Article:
WASHINGTON, Nov. 12, 2014-- Dow AgroSciences announced today it will launch its Enlist Duo herbicide, a blend of glyphosate and new 2,4-D choline, for the 2015 crop season.

Enlist Duo is part of the Enlist Weed Control System, a herbicide-tolerant trait technology for corn and soybeans. The herbicide will be launched in conjunction with a stewarded introduction of Enlist corn and seed production of Enlist soybeans in 2015.

“As resistant weeds have increased, so has grower demand for new solutions. Acres with resistant weeds doubled in the U.S. between 2009 and 2013, now numbering 70 million,” Dow noted in the announcement. “Enlist Duo…will control the toughest weed species in a long application window, protecting farmers’ crops and helping them maximize their yield.”

The herbicide has also been engineered to offer reductions in volatility and off-target movement.

“Enlist Duo will set a new standard in the marketplace for herbicides,” said Damon Palmer, marketing director for Dow AgroSciences’ U.S. Seeds Business.

USDA deregulated Enlist corn and soybeans in September, and EPA registered Enlist Duo herbicide in October. Enlist crops are approved for import in several countries, but notably, not in China. 

In November of last year, China began rejecting shipments of grain from the U.S., claiming they contain trace amounts of genetically engineered corn not approved for import.

To avoid trade disruptions, Dow will conduct a stewarded introduction of Enlist corn seed in the U.S. in 2015. Participating farmers must adhere to a set of stewardship protocols and requirements. For example, isolation areas adjacent to Enlist corn fields will be required, and third-party audits will be conducted. Also, growers must agree that the grain must be used for livestock feed so it doesn’t leave the farm.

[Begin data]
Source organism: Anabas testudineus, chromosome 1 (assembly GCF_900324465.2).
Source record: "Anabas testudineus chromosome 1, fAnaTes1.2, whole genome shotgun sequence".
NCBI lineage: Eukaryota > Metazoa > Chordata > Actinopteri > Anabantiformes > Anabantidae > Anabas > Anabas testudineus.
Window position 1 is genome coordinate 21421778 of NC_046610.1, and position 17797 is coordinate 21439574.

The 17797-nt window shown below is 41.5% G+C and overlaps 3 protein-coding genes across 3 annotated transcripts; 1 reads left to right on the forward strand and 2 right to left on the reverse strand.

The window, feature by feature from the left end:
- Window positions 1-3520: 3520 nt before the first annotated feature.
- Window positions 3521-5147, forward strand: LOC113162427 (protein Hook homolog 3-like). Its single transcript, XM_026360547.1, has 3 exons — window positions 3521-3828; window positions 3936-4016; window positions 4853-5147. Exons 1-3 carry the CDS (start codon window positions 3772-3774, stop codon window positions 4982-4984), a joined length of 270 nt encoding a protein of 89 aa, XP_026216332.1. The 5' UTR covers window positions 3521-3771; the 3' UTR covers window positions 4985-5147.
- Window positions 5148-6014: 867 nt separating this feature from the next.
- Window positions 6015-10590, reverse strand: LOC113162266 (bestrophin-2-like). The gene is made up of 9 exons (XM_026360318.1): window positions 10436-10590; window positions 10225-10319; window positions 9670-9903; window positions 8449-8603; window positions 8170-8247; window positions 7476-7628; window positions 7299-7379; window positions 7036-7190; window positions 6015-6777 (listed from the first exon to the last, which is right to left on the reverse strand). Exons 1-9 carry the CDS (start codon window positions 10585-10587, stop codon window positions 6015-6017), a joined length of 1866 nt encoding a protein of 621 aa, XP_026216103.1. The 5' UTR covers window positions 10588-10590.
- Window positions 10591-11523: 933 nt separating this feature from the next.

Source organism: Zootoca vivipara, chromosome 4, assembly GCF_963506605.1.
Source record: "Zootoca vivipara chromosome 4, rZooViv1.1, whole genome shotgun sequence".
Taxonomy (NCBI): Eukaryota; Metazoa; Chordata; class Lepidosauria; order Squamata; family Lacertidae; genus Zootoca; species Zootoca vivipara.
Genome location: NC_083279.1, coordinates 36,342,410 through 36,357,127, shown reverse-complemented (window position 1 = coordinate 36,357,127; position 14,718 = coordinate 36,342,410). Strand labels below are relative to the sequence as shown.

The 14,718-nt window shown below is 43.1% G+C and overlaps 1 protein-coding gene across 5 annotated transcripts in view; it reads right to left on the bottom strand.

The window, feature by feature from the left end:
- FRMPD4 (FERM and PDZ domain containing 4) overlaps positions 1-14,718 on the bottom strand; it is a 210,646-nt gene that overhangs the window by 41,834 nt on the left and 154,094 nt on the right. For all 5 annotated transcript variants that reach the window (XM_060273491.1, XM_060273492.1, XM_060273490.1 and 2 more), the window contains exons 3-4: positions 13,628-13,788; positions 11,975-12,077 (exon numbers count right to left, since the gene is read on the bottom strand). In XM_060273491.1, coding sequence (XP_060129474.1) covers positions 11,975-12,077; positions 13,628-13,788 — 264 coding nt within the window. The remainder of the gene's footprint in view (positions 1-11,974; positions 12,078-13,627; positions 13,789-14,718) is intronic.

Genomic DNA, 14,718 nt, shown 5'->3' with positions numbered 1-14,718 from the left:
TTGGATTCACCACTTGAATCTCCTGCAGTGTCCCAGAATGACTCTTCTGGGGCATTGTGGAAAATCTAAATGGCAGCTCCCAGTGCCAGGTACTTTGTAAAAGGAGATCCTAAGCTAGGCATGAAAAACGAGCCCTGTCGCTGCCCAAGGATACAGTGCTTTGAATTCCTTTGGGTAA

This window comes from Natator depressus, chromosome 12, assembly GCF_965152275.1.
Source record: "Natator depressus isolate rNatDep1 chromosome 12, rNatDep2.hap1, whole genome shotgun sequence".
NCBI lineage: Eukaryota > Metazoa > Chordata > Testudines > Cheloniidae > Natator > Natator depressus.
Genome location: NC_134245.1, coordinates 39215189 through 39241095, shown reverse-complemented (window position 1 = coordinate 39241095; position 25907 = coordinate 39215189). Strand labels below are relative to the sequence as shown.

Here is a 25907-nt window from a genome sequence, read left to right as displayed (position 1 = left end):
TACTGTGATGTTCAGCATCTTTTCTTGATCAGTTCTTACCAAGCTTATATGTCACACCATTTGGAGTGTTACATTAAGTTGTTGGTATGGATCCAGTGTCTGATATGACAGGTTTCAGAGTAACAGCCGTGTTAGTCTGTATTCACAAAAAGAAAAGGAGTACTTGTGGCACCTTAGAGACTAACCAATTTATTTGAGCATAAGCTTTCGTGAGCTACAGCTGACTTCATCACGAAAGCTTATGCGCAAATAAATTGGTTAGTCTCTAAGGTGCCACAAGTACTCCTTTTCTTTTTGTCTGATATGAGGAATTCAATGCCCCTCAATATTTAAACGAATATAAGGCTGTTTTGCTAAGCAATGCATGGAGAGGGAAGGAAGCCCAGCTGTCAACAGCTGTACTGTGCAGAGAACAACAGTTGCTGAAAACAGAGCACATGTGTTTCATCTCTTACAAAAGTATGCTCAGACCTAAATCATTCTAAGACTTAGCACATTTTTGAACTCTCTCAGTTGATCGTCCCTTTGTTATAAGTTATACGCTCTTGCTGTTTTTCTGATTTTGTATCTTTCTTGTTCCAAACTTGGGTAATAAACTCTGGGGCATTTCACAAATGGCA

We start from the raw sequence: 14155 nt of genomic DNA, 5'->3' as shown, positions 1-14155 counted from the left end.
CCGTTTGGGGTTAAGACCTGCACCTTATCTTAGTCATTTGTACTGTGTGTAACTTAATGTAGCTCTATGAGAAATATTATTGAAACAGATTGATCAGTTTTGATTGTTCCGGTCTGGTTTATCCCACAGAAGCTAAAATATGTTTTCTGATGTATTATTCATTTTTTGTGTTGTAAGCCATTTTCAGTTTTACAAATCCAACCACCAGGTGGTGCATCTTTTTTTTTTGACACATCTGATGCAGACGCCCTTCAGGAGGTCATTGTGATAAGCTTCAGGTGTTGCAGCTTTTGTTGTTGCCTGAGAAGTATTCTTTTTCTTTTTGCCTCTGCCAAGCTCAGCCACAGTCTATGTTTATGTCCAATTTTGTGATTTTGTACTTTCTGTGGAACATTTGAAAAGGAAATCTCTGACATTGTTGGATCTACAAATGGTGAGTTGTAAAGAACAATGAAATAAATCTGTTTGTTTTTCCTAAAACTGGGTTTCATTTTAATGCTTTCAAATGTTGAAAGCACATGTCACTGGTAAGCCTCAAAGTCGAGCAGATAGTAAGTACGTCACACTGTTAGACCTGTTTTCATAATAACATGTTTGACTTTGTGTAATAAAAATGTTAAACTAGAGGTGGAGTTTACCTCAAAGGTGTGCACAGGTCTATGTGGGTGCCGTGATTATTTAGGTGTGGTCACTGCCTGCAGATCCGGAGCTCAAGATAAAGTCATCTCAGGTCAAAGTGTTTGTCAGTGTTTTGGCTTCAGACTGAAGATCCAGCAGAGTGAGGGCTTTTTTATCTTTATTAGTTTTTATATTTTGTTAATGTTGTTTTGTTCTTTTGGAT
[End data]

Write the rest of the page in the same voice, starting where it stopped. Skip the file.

“We will work with the farmers on the stewardship protocol to ensure that the Enlist trait is managed on the farm and away from the export grain channel,” Dow noted.

For Enlist soybeans, Dow will conduct a Field Forward program that provides a limited number of growers an opportunity to grow the crops for Dow before they are commercially available.

“We have had significant discussions with the agricultural community, including the National Corn Growers Association, the American Soybean Association, the grain industry and numerous farmers,” Palmer said. “This plan will enable American farmers to access the Enlist technology while respecting current import approval processes abroad.”

After EPA approved the Enlist herbicide, the Center for Food Safety and Earthjustice filed a lawsuit against the agency in the United States Ninth Circuit Court of Appeals on behalf of Beyond Pesticides, Center for Biological Diversity, Center for Food Safety, Environmental Working Group, the National Family Farm Coalition, and Pesticide Action Network North America.

The groups are challenging the approval under the Federal Insecticide, Fungicide, and Rodenticide Act (FIFRA), arguing that the EPA did not adequately analyze the impacts of 2,4-D on human health. They will also argue that the approval violated the Endangered Species Act, since they say the EPA did not consult with the Fish & Wildlife Service.

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